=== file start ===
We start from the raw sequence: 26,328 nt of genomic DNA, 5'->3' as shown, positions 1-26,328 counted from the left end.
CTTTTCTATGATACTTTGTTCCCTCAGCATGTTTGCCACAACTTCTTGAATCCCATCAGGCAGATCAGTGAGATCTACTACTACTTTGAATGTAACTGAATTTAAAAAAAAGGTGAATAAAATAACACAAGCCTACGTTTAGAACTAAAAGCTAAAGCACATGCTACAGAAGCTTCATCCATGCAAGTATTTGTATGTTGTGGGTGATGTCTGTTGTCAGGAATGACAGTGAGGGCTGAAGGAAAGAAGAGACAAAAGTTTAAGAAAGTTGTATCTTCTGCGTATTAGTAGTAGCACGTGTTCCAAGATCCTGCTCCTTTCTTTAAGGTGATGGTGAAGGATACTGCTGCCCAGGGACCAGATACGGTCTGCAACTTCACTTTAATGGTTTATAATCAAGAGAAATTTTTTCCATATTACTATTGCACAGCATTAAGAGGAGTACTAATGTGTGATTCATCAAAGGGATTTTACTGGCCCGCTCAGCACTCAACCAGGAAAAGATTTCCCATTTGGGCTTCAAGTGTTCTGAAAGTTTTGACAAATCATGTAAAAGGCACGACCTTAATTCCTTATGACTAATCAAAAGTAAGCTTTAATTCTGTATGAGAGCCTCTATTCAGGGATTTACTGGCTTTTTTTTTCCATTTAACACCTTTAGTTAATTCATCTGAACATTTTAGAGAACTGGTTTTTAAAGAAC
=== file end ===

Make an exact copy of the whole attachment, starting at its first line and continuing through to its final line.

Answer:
We start from the raw sequence: 26,328 nt of genomic DNA, 5'->3' as shown, positions 1-26,328 counted from the left end.
CTTTTCTATGATACTTTGTTCCCTCAGCATGTTTGCCACAACTTCTTGAATCCCATCAGGCAGATCAGTGAGATCTACTACTACTTTGAATGTAACTGAATTTAAAAAAAAGGTGAATAAAATAACACAAGCCTACGTTTAGAACTAAAAGCTAAAGCACATGCTACAGAAGCTTCATCCATGCAAGTATTTGTATGTTGTGGGTGATGTCTGTTGTCAGGAATGACAGTGAGGGCTGAAGGAAAGAAGAGACAAAAGTTTAAGAAAGTTGTATCTTCTGCGTATTAGTAGTAGCACGTGTTCCAAGATCCTGCTCCTTTCTTTAAGGTGATGGTGAAGGATACTGCTGCCCAGGGACCAGATACGGTCTGCAACTTCACTTTAATGGTTTATAATCAAGAGAAATTTTTTCCATATTACTATTGCACAGCATTAAGAGGAGTACTAATGTGTGATTCATCAAAGGGATTTTACTGGCCCGCTCAGCACTCAACCAGGAAAAGATTTCCCATTTGGGCTTCAAGTGTTCTGAAAGTTTTGACAAATCATGTAAAAGGCACGACCTTAATTCCTTATGACTAATCAAAAGTAAGCTTTAATTCTGTATGAGAGCCTCTATTCAGGGATTTACTGGCTTTTTTTTTCCATTTAACACCTTTAGTTAATTCATCTGAACATTTTAGAGAACTGGTTTTTAAAGAAC